Written by John Berger
Published: March 25, 2015 at 7:24 PM [UTC]
For better or worse, I'm not a disciplinarian. In the early days I made a half-hearted effort to become one, feeling like a sheep dog, running and barking around the perimeter trying to contain an unruly mob of sheep - with limited success. I envied my music teacher friends who seemed to take disorder in their stride, easily subduing and controlling their charges with sharp, well-placed commands and reprimands.
In Japan I happily learned another way - one that came more naturally for me, but that's another story.
That night instead of laying down the law, I think of telling a story that I'd made up for my own children. " We're not interested in a story," the bigger, older kids scoff, and continue on with their chatter. " That's ok," I say, sitting on a chair near the younger ones' bunks.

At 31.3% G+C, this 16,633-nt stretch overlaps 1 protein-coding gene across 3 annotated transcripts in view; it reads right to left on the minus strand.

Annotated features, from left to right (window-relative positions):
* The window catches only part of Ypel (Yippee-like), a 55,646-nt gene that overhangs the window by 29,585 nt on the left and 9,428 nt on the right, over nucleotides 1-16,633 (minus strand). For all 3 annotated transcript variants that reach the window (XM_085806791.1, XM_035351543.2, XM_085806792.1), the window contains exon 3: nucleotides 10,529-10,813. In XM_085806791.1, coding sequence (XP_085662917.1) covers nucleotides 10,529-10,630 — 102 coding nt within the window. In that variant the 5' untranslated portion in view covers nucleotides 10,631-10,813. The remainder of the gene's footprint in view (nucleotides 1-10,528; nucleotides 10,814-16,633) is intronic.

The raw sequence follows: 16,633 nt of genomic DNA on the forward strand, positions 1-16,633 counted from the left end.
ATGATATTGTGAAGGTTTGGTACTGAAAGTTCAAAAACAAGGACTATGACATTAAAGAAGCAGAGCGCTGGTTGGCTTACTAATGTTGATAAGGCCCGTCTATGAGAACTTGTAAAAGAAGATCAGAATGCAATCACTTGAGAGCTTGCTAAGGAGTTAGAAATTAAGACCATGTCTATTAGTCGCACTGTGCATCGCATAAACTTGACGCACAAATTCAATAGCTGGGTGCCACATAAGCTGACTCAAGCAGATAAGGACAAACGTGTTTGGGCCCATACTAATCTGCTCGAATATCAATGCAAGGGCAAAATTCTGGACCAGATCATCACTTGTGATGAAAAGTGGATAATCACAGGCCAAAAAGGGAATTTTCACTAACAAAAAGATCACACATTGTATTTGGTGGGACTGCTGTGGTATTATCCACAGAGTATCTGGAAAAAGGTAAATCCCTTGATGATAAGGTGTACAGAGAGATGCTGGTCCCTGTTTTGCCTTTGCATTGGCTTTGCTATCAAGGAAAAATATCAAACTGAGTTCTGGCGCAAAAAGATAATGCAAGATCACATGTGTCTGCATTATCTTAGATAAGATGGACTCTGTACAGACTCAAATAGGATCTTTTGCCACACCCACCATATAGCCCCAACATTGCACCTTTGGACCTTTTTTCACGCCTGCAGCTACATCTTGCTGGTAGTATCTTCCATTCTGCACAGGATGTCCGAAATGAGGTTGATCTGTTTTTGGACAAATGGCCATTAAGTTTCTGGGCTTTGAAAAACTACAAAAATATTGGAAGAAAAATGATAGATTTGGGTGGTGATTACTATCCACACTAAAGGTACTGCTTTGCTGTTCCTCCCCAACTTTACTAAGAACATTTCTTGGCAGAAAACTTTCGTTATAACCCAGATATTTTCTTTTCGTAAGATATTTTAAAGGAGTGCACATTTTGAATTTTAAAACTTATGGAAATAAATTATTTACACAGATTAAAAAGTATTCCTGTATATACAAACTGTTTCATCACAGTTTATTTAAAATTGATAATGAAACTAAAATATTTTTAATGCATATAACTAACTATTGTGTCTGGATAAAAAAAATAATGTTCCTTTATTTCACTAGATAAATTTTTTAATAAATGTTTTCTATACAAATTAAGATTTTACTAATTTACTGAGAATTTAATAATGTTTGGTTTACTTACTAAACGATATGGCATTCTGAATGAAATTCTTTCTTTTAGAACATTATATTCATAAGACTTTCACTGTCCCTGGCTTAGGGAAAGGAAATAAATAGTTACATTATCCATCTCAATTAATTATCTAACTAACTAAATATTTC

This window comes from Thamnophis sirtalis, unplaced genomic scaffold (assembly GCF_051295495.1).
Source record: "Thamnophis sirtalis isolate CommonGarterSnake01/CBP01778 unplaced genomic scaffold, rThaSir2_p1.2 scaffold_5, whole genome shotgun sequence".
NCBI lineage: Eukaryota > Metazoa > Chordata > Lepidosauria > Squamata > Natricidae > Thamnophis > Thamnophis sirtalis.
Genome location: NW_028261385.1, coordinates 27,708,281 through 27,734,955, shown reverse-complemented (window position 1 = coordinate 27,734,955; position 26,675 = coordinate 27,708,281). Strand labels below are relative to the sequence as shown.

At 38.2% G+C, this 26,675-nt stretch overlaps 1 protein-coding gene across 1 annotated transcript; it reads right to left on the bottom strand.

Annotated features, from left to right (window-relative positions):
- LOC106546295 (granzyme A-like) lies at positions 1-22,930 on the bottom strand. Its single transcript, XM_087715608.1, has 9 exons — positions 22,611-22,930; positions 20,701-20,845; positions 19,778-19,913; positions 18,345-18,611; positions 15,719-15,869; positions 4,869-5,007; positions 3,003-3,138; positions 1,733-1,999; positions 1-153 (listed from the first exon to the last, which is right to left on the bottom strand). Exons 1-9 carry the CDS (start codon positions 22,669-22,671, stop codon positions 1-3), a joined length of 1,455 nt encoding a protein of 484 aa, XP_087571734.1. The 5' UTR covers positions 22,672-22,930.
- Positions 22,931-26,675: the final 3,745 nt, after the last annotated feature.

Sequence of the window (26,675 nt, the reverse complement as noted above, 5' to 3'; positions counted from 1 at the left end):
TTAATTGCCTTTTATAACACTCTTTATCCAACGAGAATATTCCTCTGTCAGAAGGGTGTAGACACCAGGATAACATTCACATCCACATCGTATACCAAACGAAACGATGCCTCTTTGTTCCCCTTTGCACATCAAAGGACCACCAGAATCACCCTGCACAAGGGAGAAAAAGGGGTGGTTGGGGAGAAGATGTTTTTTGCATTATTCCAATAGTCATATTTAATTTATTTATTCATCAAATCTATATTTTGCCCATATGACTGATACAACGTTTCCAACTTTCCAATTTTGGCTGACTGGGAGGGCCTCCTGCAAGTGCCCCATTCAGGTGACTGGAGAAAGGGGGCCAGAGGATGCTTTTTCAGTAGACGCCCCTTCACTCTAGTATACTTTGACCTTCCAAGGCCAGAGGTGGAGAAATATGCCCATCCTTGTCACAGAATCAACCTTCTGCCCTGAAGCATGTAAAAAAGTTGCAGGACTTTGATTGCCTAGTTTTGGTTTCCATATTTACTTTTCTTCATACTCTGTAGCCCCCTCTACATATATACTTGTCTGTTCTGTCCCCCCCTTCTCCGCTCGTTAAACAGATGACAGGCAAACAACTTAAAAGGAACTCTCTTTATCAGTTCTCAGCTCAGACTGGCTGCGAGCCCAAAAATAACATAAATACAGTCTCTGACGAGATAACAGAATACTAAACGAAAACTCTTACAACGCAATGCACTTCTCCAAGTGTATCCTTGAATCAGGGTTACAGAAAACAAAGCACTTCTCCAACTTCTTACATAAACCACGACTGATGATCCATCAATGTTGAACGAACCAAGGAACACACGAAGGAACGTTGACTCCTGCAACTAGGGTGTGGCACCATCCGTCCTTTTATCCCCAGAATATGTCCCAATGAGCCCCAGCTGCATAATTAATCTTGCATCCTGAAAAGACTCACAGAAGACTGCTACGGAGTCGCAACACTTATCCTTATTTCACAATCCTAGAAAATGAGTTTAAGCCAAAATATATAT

" There once were three friends - a horse, a monkey and a boy, who set out on a quest to find and bring back a long lost treasure."
These three friends, as they do in such stories, encounter all sorts of perilous difficulties, impossible obstacles and weird wonders on their journey. As the story progresses, I notice after a while that the older kids have gone silent, and trying not to make it too obvious, are listening intently to the story. By the time our heroes return with the treasure, many students are asleep or smiling quietly as I say goodnight. A peaceful night follows.
Perhaps a bark or two from another teacher would have achieved the same result, but next morning the big kids come up to me and say, "Can we have another story tonight?" "Well, yes," I say, "but you'll need to be in bed by 8.30. Some of the little ones will be really worn out by that time, don't you think?"
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